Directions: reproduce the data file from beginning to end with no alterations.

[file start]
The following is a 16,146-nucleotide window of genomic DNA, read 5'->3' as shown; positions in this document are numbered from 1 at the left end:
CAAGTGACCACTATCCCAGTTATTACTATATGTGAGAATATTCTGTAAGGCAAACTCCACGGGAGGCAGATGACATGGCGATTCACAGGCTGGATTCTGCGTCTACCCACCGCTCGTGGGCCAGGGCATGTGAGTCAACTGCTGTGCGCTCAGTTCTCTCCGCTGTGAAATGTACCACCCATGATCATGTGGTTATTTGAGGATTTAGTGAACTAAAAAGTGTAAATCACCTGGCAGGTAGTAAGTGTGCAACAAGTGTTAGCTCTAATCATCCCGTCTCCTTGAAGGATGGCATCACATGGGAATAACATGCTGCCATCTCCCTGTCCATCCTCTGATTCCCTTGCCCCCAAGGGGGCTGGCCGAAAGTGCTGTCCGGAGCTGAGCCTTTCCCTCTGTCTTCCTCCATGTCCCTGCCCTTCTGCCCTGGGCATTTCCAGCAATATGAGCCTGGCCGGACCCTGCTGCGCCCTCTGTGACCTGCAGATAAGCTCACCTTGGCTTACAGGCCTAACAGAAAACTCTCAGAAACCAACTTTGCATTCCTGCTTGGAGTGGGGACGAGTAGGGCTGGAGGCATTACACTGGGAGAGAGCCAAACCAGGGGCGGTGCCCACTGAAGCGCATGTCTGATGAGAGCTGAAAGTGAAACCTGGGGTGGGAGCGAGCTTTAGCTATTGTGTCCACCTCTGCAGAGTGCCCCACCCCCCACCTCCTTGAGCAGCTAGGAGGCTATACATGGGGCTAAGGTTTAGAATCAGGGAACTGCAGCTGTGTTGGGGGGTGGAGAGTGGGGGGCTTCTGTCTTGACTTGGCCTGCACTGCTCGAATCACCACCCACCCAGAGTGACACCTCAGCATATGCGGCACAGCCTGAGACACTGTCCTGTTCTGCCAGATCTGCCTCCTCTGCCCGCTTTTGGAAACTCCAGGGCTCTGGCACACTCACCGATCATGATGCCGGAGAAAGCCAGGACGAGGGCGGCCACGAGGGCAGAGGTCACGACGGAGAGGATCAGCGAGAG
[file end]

The following is a 16,146-nucleotide window of genomic DNA, read 5'->3' as shown; positions in this document are numbered from 1 at the left end:
CAAGTGACCACTATCCCAGTTATTACTATATGTGAGAATATTCTGTAAGGCAAACTCCACGGGAGGCAGATGACATGGCGATTCACAGGCTGGATTCTGCGTCTACCCACCGCTCGTGGGCCAGGGCATGTGAGTCAACTGCTGTGCGCTCAGTTCTCTCCGCTGTGAAATGTACCACCCATGATCATGTGGTTATTTGAGGATTTAGTGAACTAAAAAGTGTAAATCACCTGGCAGGTAGTAAGTGTGCAACAAGTGTTAGCTCTAATCATCCCGTCTCCTTGAAGGATGGCATCACATGGGAATAACATGCTGCCATCTCCCTGTCCATCCTCTGATTCCCTTGCCCCCAAGGGGGCTGGCCGAAAGTGCTGTCCGGAGCTGAGCCTTTCCCTCTGTCTTCCTCCATGTCCCTGCCCTTCTGCCCTGGGCATTTCCAGCAATATGAGCCTGGCCGGACCCTGCTGCGCCCTCTGTGACCTGCAGATAAGCTCACCTTGGCTTACAGGCCTAACAGAAAACTCTCAGAAACCAACTTTGCATTCCTGCTTGGAGTGGGGACGAGTAGGGCTGGAGGCATTACACTGGGAGAGAGCCAAACCAGGGGCGGTGCCCACTGAAGCGCATGTCTGATGAGAGCTGAAAGTGAAACCTGGGGTGGGAGCGAGCTTTAGCTATTGTGTCCACCTCTGCAGAGTGCCCCACCCCCCACCTCCTTGAGCAGCTAGGAGGCTATACATGGGGCTAAGGTTTAGAATCAGGGAACTGCAGCTGTGTTGGGGGGTGGAGAGTGGGGGGCTTCTGTCTTGACTTGGCCTGCACTGCTCGAATCACCACCCACCCAGAGTGACACCTCAGCATATGCGGCACAGCCTGAGACACTGTCCTGTTCTGCCAGATCTGCCTCCTCTGCCCGCTTTTGGAAACTCCAGGGCTCTGGCACACTCACCGATCATGATGCCGGAGAAAGCCAGGACGAGGGCGGCCACGAGGGCAGAGGTCACGACGGAGAGGATCAGCGAGAG